Next week's New Zealand Rugby AGM will vote on whether to proceed with the proposed $460 million deal which would give Silver Lake a 15 percent stake in the game.
But David Moffett, who was chief executive of New Zealand Rugby between 1996 and 2000, struggles to see where the value for Silver Lake is.
"Silver Lake are not benefactors. They are not going to pump a whole lot of money into New Zealand Rugby without expecting a return (so) I am struggling to see how they can increase the revenue return to NZR and ultimately themselves that New Zealand Rugby haven't been able to do on their own," Moffett said.
"After all, they (NZR) are the biggest rugby brand in the world. They are right up there with Manchester United and some of those other great sporting brands.
"There wouldn't be a door that (CEO Mark Robinson) couldn't open to talk about raising money... so what happens if this doesn't work out?"
The backlash from football fans in the Britain and Europe over the now suspended European Super League should also be a warning sign, Moffett said.
"Clubs have sold their souls and then had to do complete backflip."
But Moffett accepted the NZR was caught between a rock and a hard place in trying to secure its financial future "just like every rugby union in the world".
"Even prior to Covid things were looking pretty difficult especially with the implosion of Super Rugby which was going to happen irrespective of Covid because they couldn't make up their mind just what sort of format it was going to take and people were turning off in droves and I hope for New Zealand Rugby's sake they have chose the right path to go down."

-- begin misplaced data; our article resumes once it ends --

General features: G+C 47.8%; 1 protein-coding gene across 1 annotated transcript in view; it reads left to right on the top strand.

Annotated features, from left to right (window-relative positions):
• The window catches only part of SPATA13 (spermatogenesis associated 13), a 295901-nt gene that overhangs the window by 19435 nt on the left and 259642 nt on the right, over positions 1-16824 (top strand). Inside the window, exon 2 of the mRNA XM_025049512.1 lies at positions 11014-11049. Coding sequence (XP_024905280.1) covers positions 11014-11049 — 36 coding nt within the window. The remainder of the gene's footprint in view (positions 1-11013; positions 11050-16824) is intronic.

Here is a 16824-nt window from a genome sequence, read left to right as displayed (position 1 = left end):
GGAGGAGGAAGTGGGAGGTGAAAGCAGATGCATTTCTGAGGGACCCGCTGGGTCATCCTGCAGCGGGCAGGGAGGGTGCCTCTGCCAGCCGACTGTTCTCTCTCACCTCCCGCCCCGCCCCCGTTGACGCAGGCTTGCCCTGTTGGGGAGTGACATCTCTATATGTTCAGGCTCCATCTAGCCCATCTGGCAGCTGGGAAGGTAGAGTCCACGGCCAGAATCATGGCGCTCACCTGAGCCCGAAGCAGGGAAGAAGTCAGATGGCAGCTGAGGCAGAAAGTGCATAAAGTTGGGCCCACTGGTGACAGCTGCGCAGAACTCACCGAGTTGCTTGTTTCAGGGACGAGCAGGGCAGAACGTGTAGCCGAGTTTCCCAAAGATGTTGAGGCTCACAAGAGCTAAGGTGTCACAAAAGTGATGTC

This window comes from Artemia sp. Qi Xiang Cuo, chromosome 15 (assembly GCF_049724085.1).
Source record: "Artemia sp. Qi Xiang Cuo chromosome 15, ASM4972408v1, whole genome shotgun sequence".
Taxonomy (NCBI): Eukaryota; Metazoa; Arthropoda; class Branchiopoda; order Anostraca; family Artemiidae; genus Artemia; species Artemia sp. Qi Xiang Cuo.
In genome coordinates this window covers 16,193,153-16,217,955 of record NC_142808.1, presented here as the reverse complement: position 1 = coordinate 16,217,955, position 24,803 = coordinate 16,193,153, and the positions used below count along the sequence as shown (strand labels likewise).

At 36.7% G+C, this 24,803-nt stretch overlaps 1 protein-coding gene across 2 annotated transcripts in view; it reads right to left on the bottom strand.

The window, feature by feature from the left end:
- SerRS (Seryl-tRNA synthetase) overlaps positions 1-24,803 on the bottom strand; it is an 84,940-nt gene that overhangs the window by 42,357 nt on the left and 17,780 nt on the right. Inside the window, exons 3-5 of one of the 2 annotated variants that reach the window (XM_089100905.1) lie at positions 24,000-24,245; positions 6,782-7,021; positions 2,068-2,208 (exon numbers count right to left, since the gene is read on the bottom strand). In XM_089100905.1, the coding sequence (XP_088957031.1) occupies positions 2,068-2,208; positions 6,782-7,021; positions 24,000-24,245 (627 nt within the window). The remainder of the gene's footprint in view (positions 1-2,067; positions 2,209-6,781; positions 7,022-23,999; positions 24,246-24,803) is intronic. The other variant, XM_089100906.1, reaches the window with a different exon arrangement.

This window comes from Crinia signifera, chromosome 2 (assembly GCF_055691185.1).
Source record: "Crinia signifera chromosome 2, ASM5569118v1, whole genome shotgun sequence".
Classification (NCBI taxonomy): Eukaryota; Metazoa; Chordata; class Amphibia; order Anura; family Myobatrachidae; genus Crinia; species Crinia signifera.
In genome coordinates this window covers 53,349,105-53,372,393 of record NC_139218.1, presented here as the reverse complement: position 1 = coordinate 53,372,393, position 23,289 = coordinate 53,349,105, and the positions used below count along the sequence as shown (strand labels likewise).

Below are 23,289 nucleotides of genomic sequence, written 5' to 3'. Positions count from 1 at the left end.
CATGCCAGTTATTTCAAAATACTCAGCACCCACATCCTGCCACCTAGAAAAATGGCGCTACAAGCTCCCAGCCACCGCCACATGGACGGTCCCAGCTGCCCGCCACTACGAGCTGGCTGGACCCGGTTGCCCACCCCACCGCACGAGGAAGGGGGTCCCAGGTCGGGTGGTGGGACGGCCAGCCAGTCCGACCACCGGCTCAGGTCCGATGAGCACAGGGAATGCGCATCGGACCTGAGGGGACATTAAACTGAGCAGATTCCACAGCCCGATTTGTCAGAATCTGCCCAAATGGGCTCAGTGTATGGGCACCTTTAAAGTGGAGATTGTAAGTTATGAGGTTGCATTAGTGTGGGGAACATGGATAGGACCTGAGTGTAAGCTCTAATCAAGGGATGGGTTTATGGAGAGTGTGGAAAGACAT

If the deal did not lead to more flowing into grassroots rugby "it could have the opposite effect and that would be terrible", Moffett said.
Under the proposal, Silver Lake will essentially get a 15 percent stake in the new commercial rights company that would be established, but Moffett felt Silver Lakes influence would translate to more than that.
"If (Silver Lake) don't get the return they expect, they may very well say we want a bigger percentage and a bigger say.
"Because if they don't get the return that has been worked out, because spread sheets are one thing but delivery is another, then they will be looking at ways at which they can and... the first place they will look at is how many times can we get the All Blacks to play and where they can get them to play.
"Will it be exhibition matches in the United States for example? But whether it's now or in the future you will see the All Blacks playing more games and perhaps more meaningless games and that just devalues the greatest brand in rugby."